Bactris gasipaes
Kunth

Synonymy: Guilielma gasipaes Distribution: Amazonian Brazil, Colombia, Peru, and Central America
Common names: Peach palm, pejibaye, chonta, pupunha Conservation status: Unknown in wild; abundant in cultivation

Bactris gasipaes

bactris_gasipaes_trunk.jpg (59192 bytes)

bactris_gasipaes_fruit.JPG (25613 bytes)

As with many types of fruit native to the Amazon, consumption was restricted to a relatively small geographical area because of the farming practices of the native Indians. Pupunha (Bactris gasipaes) is a multi-stemmed palm tree that can reach up to 20 meters (65 feet) in height. When the tree is an adult, 10 to 15 secondary stems develop, guaranteeing the regeneration of the plant. While not all of these stems produce fruit, they are all used to extract the delicious heart of palm. In the wild, the pupunha bears fruit in large bunches in approximately five years, but this time can be reduced by half under managed growing conditions. The male flowers fall after releasing pollen, while the female flower develops into a small red, yellow or orange fruit, measuring around 5 cm (2 inches) in diameter. The fruit is rich in vitamin A, and has a high protein and starch value. It can be eaten after being cooked in boiling water, but can also be used to produce oil and flour. Animal feed is produced with the remaining parts of the tree and fruit. In the 1970's the pupunha became a focus for research and for intensive farming in various regions of Brazil. In the state of Bahia, the first Brazilian state to commercially cultivate the fruit, the harvesting of the pupunha takes place from November to March each year. This palm is also cultivated throughout much of the rest of South and Central America, and is actually unknown in the wild.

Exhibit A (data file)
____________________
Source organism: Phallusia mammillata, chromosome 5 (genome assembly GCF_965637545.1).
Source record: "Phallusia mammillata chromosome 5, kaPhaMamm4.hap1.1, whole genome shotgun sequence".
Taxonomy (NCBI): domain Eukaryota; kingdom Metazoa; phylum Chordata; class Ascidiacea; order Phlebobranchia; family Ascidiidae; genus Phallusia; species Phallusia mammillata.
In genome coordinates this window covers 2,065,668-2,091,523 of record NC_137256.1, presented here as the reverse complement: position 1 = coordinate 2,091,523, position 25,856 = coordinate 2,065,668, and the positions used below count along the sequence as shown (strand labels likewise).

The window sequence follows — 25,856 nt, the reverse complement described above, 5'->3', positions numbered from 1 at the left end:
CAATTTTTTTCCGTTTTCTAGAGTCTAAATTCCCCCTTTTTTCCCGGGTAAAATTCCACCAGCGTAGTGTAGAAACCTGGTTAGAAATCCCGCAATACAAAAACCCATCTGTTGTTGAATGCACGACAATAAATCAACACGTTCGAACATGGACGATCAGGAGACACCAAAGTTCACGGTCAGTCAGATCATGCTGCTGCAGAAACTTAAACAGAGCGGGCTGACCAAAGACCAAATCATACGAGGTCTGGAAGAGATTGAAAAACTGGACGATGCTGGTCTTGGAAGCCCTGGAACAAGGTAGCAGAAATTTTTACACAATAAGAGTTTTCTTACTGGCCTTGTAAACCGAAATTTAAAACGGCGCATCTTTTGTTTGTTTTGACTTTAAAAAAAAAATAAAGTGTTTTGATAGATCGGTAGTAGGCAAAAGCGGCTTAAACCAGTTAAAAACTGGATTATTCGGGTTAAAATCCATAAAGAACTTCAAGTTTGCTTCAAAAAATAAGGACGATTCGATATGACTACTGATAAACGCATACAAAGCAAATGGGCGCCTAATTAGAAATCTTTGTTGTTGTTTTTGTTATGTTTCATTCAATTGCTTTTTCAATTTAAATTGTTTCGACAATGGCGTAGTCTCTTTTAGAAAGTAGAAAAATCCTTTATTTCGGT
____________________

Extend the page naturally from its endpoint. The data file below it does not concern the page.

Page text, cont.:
(Description modified from the Dutch site on Brazilian fruits, http://www.brasilien.dk/hovedside/links/palmer/guarana/guarana01.htm)

Top and bottom photos copyright 1997-98, Jody Haynes; taken at Fairchild Tropical Garden, Miami, FL. Middle photo copyright 1996, T. B. Croat; courtesy Missouri Botanical Garden.

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